An Anime Review of 'Japan Sinks 2020'
Kite and his phone are all you need.
Japan Sinks 2020 is an updated adaptation of the 1973 novel by Komatsu Sakyo. The series was produced by Science SARU and is directed by the fantastic Yuasa Masaaki. The story revolves around a family that is trying to survive the sinking of Japan. While it has the outline of a simple disaster movie in the view of the likes of 2012, the events of this show hits harder, and shows the best and worst of humanity. The final episode of the show is about on par with an episode of Violet Evergarden when it comes to the emotional factor.
If you think someone is going to survive, there is a good chance one can be wrong. Death in this show is incredibly anticlimactic. This is not something that is bad, in fact if anything, it helps the show attain a sense of realism that would otherwise be missing in the narrative. There is no glamor, there is nothing heroic, it simply is. In a story that is pitting the will of humanity with the callus uncaring manner of nature itself, it is only fitting that there is not more to death than it simply being another aspect of the things that are occurring in that moment of time.
While the events that occur throughout the show makes logical sense to a certain degree, there are certain events that make it feel as if we are taking a detour from the problem at hand to spend sometime in a particular location. While this is the case the payoff to these segments makes it feel worth it by the time we move one, however this highlights a particular issue with regards to the pacing of the show. There are some episodes which progress at such a pace that has multiple episodes worth of content within it. This is a major issue on four of the episodes throughout the entirety of the show. While it is nearly half of the show as a whole, it does not take away from the characters. Ultimately, it does not hinder the impact of the events that are portrayed in the show as a whole.
The characters are fantastically written, they feel like human beings, and make decisions that would make sense in the context of the situation that they find themselves in. Each of the characters has a personality that is distinct, and the growth of the characters are incredibly organic, each of whom are contributing in the way that is best suited to their strengths. This incredible characterization makes the loss of a character all the more impactful as the story carries on. This is very well done, in fact it is so well done, that I am able to recall all the character deaths in the show. Despite the fact that there is no ceremony to the deaths of the character, the great character writing alone makes the deaths memorable.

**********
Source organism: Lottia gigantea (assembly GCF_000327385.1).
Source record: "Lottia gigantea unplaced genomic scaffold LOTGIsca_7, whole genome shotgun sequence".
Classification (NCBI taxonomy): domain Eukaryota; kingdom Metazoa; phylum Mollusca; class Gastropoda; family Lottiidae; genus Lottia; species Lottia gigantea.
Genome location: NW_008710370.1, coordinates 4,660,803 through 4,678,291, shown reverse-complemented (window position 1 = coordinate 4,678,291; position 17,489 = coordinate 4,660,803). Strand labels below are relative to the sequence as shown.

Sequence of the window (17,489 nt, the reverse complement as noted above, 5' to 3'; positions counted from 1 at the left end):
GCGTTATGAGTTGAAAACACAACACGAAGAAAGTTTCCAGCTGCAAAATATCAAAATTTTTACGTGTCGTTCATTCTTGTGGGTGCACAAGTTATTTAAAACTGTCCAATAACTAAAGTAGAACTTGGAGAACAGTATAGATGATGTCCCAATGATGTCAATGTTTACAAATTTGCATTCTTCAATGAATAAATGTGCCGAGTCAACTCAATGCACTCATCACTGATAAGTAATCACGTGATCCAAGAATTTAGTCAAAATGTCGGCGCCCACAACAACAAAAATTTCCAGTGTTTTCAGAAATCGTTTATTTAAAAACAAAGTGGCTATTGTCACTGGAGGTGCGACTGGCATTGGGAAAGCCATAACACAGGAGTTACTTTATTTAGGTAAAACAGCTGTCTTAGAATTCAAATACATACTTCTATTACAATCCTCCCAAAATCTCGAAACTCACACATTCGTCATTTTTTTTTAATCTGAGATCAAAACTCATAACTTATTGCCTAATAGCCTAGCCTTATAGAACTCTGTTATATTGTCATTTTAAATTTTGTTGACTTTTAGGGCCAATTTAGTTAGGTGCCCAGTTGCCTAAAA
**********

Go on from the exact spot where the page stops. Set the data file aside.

Visually it is very much a Yuasa show. The animation has a realistic tone to it, almost as if it has all been rotoscoped, however they move with an energy that is reminiscent of other Yuasa films. Proportions morph based on the emotion, and the energy of the movement that is occurring on screen. There is also a level of detail that is present in the background that adds to the immersion of the show. What is regrettable is that it was clear at certain points that it was clear the studio was hamstrung by the television budget. There are instances where the 3D animation and the 2D animation blend incredibly well, and just as many instances where they are jarring to watch. The repeated frames are at times incredibly obvious as well. Once again these are constraints brought on by the television budget, and it is absolutely a shame as a result.
The music in the show is fantastic, emphasising the plight that the characters are in. What is even better is the sound design. The instances where the moment needs to be quiet are wonderful. There are entire segments where the only thing that is audible is the environmental sounds without a hint of the original soundtrack. These moments are incredibly memorable. In fact, the portion where this is done best is the ocean episode.
The show is not flawless, however it leaves an impact. It has an incredible final episode that is incredibly emotional. It has a fantastic message, and incredibly earnest by the time it ends. This is a show that I highly recommend, though I must warn you, there are instances of some graphic imagery present. It is available to watch on Netflix.